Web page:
Tuesday, December 11, 2012

I Am A Mother.

Layenie, my wife, is a pediatric nurse.  In the US, RNs are trained to be proficient at all kinds of nursing and prepared for whatever comes up.  In the UK, where she was first educated in the nursing profession, candidates must choose a field of specialization, and Layenie chose pediatrics.  Consequently I feel very comfortable asking her questions about the health and development of our young sons.  They will turn one in January and are ahhh they are soooo adorable.  You can see them on my profile here, and another pic on the Tiny Grace Notes Facebook Community, and a ton of pics on my own FB page, oh and you can see Layenie on my Twitter... but I digress.  I might be digressing because the beginning of this post hurts a little to say.

It was the other evening, and I had been staying home with the boys, which I do once a week, because, you know, child care costs a lot, and also, as I said, adorable. Benjy was doing this thing with his hand which is very like something I also do with my own hand, so this is what I said, and although I am not usually able to hear myself, I can derive a proper quote from the ensuing conversation:

Ib: "See what Benjy's doing with his hand there....Is that OK?"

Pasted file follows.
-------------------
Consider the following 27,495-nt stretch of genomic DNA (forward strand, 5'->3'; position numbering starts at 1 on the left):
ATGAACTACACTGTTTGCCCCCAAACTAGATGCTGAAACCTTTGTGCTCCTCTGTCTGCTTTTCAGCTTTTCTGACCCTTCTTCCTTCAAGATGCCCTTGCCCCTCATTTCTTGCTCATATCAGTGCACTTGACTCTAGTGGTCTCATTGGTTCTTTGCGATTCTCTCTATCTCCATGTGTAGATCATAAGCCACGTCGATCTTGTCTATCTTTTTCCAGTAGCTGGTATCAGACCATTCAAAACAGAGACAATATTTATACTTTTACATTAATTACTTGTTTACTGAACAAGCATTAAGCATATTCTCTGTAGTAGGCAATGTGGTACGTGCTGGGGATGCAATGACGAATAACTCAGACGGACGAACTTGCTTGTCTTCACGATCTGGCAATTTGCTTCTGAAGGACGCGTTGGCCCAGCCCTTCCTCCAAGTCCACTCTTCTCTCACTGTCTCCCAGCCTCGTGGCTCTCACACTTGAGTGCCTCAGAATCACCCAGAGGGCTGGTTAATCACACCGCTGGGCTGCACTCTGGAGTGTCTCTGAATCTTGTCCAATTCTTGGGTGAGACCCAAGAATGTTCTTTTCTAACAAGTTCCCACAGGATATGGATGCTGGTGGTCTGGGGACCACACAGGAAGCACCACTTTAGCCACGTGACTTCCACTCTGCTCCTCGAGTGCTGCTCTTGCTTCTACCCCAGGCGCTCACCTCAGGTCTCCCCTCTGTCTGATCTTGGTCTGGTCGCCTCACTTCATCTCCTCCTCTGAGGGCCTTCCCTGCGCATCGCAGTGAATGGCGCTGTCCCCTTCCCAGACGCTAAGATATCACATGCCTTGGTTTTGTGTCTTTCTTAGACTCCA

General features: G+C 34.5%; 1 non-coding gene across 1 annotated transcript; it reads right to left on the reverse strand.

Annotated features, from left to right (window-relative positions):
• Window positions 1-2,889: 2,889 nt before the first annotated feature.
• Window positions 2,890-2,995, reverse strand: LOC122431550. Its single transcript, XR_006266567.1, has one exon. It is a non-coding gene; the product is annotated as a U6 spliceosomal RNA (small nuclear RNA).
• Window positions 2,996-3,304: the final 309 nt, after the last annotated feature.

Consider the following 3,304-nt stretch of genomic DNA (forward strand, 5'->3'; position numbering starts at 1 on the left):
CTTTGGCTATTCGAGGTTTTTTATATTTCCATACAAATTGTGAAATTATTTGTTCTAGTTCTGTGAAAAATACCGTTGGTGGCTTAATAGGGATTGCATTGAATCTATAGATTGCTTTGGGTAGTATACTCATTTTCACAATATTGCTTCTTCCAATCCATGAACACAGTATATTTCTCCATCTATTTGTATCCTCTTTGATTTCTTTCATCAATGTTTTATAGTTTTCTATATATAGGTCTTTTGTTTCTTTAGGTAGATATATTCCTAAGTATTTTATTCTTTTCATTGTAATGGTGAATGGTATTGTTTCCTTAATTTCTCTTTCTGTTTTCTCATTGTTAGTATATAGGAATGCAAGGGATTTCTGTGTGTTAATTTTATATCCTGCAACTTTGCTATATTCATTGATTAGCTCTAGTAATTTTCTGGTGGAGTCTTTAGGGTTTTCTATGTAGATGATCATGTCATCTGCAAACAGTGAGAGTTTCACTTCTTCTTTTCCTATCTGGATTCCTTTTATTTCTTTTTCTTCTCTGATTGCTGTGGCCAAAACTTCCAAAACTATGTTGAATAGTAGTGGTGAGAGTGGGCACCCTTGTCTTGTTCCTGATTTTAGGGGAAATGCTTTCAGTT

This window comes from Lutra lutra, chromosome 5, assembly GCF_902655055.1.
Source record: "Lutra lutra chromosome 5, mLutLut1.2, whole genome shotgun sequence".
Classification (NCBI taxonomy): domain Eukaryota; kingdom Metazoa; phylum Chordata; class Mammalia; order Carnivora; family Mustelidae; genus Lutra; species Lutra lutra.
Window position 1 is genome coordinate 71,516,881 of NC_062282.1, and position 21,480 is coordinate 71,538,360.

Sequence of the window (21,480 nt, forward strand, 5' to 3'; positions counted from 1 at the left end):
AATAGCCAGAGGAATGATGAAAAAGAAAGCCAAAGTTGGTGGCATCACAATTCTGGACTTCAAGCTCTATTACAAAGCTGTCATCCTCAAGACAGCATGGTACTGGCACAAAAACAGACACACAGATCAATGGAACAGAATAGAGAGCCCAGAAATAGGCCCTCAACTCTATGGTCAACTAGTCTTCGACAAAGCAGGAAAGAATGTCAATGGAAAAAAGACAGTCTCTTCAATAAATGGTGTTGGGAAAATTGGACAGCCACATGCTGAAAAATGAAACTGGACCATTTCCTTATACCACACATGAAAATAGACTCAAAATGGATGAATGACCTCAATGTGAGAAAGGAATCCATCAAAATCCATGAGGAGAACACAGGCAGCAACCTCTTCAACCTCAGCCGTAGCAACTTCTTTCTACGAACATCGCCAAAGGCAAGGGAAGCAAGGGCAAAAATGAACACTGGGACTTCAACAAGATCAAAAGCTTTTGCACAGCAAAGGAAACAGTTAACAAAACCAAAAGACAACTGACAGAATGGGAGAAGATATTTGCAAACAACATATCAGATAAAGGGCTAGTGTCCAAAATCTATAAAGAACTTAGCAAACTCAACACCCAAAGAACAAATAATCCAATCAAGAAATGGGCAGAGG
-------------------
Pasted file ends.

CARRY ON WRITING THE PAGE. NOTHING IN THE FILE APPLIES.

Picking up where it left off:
Layenie: "Yes, he's learning to wave, which is developmentally--wait. Wait a minute. Of course it's OK. Even if he's doing it just for fun or because it feels good, it's going to be OK, OK? You do things like that, and you're OK. Does it ruin your life?"

Ib: "Well..." (I was thinking about the past, about the hard things, about the things I didn't want my boy to have to live through, like school, if he is like me.)

Layenie: (As if she could hear the inside of my head, rapidly changing the scenery--) "How 'bout now? Does it ruin your life now?"

Ib: (Contemplating the Now, beaming, andd..... there goes my flappy hand) "No. My life is awesome."

Layenie: "I love your hands and I love you." (This made me cry tears of joy, and made me think.)

Then she carried on doing what she was doing with the kids but I went inside my own head a bit and crawled all over myself: hypocrite much? Would I have wanted to silence Benjy's hands? No. I am not a hypocrite, I just wanted to help him gird his loins, if necessary, for the slings and arrows of-- but then I thought about it some more-- a world that is largely not the same as it was. The world is better now.  It really actually is, and it is moving in the right direction.

Not that it is easy now.  Now, we are called burdens and a crisis and a national epidemic. Horrible "schools" still need to be closed yet and children are being killed to this day as a result of the way we are portrayed. But people are starting to protest this, people's mothers are starting to notice and say Hey: stop talking about my baby like that, I'm talking to you: stop it right now. And they are going to have to listen. And we are saying it and we are typing it and we are even getting into Washington DC and on TV and saying Hey: stop talking about us like that, I'm talking to you: stop it right now.  And they are going to have to listen. And things will change even more. Autistics and our families TOGETHER.